Become an A&B portal user and receive giveaways!
Become an A&B portal user and receive giveaways!

Sagrada Familia. We know when the construction ends!

04 of June '24
w skrócie
  1. An interview with Tristram Carfrae from Arup, an engineer who has worked on the construction of the Sagrada Familia in Barcelona and the Water Cube swimming pool in Beijing, among other projects.
  2. Antoni Gaudi's Sagrada Familia Cathedral in Barcelona is scheduled to be completed in 2026, a century after the death of its creator.
  3. The construction of the Sagrada Familia required the use of prestressed stone panels, which had a positive impact on the weight of the towers, cost and construction time, and reduced the carbon footprint of the work.
  4. Tristram Carfrae argues that global decarbonization definitions and certifications can contribute to reducing carbon emissions in the building components.
  5. Arup's analysis shows that new construction can have carbon emissions as much as 180 percent higher and overall greenhouse gas emissions 47 percent higher compared to retrofitted buildings.

  6. For more interesting information, visit the home page of the A&B portal

Interview with Tristram Carfrae of Arup

We know the architects behind the design of such icons as the Sagrada Familia in Barcelona and the Sydney Opera House, but such demanding projects are not without the support of engineers. Tristram Carfrae, an engineer from Arup, talks about the challenges they face in their construction.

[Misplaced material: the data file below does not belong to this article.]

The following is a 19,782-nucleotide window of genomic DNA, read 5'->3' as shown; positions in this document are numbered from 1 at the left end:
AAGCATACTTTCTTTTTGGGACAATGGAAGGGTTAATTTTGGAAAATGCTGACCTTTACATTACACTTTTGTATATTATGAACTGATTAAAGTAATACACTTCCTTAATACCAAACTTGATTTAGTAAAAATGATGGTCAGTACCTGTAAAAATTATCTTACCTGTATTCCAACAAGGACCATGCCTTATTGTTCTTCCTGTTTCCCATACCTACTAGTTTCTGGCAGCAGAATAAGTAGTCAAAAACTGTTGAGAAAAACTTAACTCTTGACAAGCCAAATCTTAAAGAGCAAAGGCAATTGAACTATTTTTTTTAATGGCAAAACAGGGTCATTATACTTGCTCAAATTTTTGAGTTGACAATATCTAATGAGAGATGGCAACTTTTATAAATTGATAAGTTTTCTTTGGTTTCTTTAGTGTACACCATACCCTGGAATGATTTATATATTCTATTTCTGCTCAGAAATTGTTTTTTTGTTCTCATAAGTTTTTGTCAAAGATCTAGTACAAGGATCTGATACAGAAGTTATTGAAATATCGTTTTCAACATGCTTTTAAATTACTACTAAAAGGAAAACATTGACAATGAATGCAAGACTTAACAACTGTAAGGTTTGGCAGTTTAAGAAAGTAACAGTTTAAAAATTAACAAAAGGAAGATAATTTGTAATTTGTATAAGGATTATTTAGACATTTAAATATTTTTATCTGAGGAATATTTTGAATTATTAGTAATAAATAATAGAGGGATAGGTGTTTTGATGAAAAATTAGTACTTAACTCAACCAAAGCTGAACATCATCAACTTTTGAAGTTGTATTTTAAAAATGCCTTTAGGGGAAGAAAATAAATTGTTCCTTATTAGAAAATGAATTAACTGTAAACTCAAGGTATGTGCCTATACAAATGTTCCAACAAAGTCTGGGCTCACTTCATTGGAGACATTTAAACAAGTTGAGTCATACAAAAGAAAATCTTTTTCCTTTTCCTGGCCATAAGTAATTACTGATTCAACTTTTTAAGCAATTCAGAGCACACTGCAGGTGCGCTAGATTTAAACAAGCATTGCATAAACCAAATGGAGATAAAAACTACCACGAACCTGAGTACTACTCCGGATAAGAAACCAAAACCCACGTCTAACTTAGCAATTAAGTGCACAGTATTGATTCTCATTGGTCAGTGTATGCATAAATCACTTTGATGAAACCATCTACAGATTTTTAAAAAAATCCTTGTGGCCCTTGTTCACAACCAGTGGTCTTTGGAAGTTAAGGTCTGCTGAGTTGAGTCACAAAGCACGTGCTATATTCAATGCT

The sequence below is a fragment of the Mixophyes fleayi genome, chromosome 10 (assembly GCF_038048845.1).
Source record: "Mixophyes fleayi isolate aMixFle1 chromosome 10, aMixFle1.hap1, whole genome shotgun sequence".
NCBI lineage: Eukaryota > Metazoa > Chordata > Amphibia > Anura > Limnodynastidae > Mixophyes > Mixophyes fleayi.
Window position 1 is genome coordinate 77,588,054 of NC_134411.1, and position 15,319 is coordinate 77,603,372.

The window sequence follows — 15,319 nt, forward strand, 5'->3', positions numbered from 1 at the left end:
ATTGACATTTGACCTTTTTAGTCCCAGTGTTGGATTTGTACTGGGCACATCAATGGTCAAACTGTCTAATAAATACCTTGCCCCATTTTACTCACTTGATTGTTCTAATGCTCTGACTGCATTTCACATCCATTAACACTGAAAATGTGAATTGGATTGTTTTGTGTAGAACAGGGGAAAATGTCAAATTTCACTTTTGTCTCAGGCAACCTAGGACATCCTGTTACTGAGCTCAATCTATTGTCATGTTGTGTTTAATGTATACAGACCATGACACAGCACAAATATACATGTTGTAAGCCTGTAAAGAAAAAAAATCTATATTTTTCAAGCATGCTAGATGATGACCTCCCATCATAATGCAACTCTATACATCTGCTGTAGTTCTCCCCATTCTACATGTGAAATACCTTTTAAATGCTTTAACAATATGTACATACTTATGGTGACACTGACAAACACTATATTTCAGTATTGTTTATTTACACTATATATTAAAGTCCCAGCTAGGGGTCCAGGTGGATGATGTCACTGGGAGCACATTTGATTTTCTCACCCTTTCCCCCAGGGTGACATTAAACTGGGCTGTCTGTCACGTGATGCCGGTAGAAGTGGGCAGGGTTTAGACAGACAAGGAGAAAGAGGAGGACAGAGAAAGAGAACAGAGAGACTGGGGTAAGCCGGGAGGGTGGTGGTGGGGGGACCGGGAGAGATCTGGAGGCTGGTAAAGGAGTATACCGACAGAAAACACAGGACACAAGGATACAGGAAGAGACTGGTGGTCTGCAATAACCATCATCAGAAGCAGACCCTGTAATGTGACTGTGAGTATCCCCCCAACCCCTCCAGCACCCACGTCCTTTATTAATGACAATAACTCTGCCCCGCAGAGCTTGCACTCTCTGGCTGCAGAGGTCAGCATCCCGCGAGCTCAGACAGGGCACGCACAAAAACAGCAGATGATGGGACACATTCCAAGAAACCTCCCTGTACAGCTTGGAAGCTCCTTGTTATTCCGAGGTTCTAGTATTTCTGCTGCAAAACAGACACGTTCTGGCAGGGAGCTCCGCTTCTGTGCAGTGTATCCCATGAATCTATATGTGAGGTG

Sagrada Familia w Barcelonie

The Sagrada Familia in Barcelona

Photo: Canaan | Wikimedia Commons © CC BY-SA 4.0

Sagrada Familia construction is 2 years away from completion

Ola Kloc: You are currently helping to complete the construction of the Sagrada Familia in Barcelona, what are the challenges involved?

Tristram Carfrae: Antoni Gaudi's Sagrada Fam ilia Cathedral in Barcelona is scheduled to be completed in 2026, one hundred years after the death of its creator. When the project was about 60 percent complete, however, there was a problem with the weight of the structure. Building the remaining six towers, dedicated to the four evangelists, the Virgin Mary(Mare de Deu) and Jesus Christ, could make the structure too heavy for the foundations and crypt below. As a result, the Sagrada Familia Foundation turned to Arup for help with the rest of the structure's design.

We developed a scheme using the stone itself as the structure, which reduced the weight of the towers. The introduction of this solution also had a positive impact on construction costs, sped up operations and made the work less carbon intensive. The project usedpre-stressed stone masonry panels as the basic structural element. Using a combination of modern digital technology and traditional craft methods, the stone panels are precisely made in the workshop and transported to the construction site, where they are assembled like "lego blocks." The assembly looks spectacular, so passersby who witness this "construction spectacle" are eager to watch. This solution also strengthens the structure in case of possible earthquakes or strong windstorms.

© Arup

Arup's previous experience

Ola: By the way, this is not the only one of the icons to which you have put your hand. Which projects required the most engineering gymnastics and why?